Ray: Why do you think service-learning programs are important for academic librarians and libraries to consider in their work practices, and how can librarians get started on this collaboration? 

Anne Marie: Community-based projects can increase student success and retention. These approaches also logically connect with many other high-impact practices, such as first-year experiences, collaborative projects, diversity, and working closely with a faculty member.

How do academic libraries support service-learning on their campuses? Relevant library services include information literacy instruction, providing physical and online spaces to implement and showcase community projects, and ensuring public access to community-based research.

One common concern is if supporting service-learning requires more library faculty/staff. At my own library, we have not added faculty or staff to support these efforts. A train-the-trainer model has been effective in preparing liaison librarians to incorporate service-learning library instruction within a variety of disciplines. Our spaces are already available for community-based projects. We are using the existing institutional repository and related workflows to capture and highlight community engagement projects.6 Much of our move toward a programmatic approach requires simply publicizing the services we already offer and providing ideas for how these services connect with community engagement.

For academic librarians considering how to support service-learning, Katherine Kott’s Self-assessment rubric for development of service learning programs in academic libraries7 can serve as a very useful framework for assessing current practices and planning a more systemic approach. Partnering with community engagement offices can be an effective way to learn about the context on campus and potential intersections with library services. Other key resources include the Colloquium on Libraries and Service Learning and the new engaged library list-serv.8 The growing community of engaged librarians and I are looking forward to continuing the conversation!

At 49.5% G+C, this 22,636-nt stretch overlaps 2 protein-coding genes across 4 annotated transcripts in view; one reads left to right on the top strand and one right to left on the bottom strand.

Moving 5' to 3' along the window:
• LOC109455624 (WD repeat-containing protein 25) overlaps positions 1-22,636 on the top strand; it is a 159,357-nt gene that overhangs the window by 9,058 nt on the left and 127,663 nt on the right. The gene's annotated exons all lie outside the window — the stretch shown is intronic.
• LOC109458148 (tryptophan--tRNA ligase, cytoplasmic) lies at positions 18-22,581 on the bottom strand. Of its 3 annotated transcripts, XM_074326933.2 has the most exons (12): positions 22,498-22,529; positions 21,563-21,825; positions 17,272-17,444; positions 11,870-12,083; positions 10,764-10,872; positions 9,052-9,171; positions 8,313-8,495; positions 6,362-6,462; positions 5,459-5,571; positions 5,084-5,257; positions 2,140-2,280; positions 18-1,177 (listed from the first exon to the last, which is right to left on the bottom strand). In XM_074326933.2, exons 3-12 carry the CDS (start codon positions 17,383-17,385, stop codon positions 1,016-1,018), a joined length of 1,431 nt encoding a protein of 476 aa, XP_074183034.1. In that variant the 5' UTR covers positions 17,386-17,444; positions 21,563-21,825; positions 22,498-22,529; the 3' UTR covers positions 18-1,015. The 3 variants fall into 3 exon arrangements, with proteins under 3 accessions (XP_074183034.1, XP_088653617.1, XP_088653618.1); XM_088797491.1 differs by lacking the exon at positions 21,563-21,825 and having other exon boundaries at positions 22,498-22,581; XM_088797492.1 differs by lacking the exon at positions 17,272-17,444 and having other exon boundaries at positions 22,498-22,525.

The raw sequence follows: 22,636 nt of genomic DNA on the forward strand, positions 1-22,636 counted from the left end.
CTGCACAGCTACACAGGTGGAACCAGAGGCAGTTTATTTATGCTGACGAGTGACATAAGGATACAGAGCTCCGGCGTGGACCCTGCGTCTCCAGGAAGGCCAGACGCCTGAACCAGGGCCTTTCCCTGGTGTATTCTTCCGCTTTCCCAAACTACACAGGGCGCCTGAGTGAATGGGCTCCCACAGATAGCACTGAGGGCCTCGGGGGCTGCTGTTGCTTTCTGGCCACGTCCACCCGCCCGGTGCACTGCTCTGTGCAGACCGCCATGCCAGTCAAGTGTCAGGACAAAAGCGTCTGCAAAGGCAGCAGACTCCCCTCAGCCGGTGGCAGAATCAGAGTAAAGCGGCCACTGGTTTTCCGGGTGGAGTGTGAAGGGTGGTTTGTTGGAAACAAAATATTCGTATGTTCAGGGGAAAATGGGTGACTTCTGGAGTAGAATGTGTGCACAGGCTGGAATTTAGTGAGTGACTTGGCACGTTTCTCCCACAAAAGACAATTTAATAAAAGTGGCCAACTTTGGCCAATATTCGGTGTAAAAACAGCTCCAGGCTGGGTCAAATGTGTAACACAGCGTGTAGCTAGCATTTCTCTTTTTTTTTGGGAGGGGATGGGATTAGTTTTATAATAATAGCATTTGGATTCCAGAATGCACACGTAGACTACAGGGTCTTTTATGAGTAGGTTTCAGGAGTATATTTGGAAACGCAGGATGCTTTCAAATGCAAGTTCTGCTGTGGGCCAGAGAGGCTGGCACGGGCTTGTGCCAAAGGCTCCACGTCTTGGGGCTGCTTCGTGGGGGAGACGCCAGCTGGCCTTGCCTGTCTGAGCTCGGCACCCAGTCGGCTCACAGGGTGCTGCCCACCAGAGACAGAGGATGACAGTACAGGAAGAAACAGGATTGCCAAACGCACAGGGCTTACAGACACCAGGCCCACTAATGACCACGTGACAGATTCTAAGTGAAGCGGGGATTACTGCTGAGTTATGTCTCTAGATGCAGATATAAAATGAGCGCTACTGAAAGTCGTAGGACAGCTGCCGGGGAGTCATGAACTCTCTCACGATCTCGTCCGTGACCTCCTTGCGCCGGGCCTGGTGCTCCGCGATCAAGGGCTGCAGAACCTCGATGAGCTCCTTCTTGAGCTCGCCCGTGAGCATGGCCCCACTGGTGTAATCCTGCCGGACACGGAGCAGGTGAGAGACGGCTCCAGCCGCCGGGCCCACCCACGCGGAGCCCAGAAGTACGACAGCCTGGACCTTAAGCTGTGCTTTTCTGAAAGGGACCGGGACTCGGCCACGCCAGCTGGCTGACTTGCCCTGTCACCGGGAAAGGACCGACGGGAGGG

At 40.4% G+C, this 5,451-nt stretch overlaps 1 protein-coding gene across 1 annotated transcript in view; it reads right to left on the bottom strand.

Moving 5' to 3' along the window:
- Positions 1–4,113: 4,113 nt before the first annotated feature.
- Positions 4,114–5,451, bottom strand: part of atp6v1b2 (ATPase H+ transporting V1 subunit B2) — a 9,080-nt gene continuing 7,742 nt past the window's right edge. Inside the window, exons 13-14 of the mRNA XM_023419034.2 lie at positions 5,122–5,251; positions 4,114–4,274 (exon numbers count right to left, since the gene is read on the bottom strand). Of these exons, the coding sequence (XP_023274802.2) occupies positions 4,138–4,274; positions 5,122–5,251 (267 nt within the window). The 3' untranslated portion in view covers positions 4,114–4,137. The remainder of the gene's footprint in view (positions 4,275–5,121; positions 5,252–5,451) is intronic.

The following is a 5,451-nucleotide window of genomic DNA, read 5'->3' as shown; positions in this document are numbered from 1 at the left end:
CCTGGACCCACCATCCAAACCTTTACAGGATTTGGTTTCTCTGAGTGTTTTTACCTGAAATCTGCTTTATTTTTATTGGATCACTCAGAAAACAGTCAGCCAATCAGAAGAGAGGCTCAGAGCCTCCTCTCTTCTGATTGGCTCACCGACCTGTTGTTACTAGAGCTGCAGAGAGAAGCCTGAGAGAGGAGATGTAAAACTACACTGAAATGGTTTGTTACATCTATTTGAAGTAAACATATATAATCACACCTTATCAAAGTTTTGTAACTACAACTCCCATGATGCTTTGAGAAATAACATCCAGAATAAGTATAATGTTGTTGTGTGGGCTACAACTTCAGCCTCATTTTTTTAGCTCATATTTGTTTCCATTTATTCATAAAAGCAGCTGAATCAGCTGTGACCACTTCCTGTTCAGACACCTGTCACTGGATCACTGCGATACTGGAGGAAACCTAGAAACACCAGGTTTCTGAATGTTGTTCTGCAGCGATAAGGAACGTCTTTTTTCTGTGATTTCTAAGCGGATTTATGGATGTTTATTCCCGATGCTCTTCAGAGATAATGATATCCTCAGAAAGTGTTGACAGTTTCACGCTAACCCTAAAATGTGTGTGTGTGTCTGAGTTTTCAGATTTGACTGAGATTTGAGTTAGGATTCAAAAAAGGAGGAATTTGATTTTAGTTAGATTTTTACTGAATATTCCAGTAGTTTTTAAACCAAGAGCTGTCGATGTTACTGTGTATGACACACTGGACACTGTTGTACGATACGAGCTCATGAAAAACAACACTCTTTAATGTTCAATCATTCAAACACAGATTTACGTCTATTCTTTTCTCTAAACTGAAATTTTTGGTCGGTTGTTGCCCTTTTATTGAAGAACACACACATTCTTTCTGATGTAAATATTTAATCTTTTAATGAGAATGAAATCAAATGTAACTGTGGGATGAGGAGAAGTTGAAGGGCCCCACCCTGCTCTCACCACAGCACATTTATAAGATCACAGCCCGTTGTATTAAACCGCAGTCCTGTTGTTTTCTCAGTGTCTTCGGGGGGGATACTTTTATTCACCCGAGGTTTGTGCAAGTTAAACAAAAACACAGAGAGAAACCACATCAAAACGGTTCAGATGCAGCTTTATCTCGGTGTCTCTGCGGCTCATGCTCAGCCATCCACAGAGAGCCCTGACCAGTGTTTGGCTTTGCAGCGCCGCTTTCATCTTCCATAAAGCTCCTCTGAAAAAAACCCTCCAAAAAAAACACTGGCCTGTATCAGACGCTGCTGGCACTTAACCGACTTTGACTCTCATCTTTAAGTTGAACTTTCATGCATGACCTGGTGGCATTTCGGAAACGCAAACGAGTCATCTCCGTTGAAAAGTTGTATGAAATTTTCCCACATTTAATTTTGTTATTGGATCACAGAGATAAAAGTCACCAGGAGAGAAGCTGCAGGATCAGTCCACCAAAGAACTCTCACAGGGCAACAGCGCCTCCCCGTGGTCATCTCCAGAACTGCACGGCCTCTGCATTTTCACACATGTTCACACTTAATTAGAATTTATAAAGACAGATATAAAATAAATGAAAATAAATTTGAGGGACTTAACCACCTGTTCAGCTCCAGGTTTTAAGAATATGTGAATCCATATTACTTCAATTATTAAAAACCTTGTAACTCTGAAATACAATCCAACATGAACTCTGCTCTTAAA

Anne Marie Gruber is Instruction & Liaison Librarian at University of Northern Iowa. She researches the library’s role in academic service-learning, particularly working to understand faculty perceptions of this role as well as related impacts on student success. Active with public health advocacy, she is the married mother of a kindergartener and a newborn.




  1. Swearer Center, Brown University. Defining community engagement. Retrieved from: https://www.brown.edu/swearer/carnegie/about
  2. Bringle, R. G. & Hatcher, J. A. (1996). Implementing service learning in higher education. The Journal of Higher Education, 67(2), 221-239.
  3. Association of American Colleges and Universities. High-impact educational practices: A brief overview. Retrieved from: https://www.aacu.org/leap/hips;
    National Survey of Student Engagement. High-impact practices. Retrieved from: https://nsse.indiana.edu/nsse/survey-instruments/high-impact-practices.html
  4. Yeh, T. L. (2010). Service-learning and persistence of low-income, first-generation college students: An exploratory study. Michigan Journal of Community Service Learning, 16, 55.
  5. Gruber, A.M. (forthcoming October 2018). Real-world research: A qualitative study of faculty perceptions of the library’s role in service-learning [working title]. portal: Libraries and the Academy, 18(4).
  6. Rod Library, University of Northern Iowa. Community Engagement Collections. Retrieved from: https://scholarworks.uni.edu/engagement/
  7. Kott, K. (2017). Self-assessment rubric for development of service learning programs in academic libraries. Katherine Kott Consulting. Retrieved from http://katherinekott.com/wp-content/uploads/2017/01/Service-Learning-Rubric-01.24.pdf
  8. The Colloquium on Libraries & Service Learning. Retrieved from: http://libraryservicelearning.com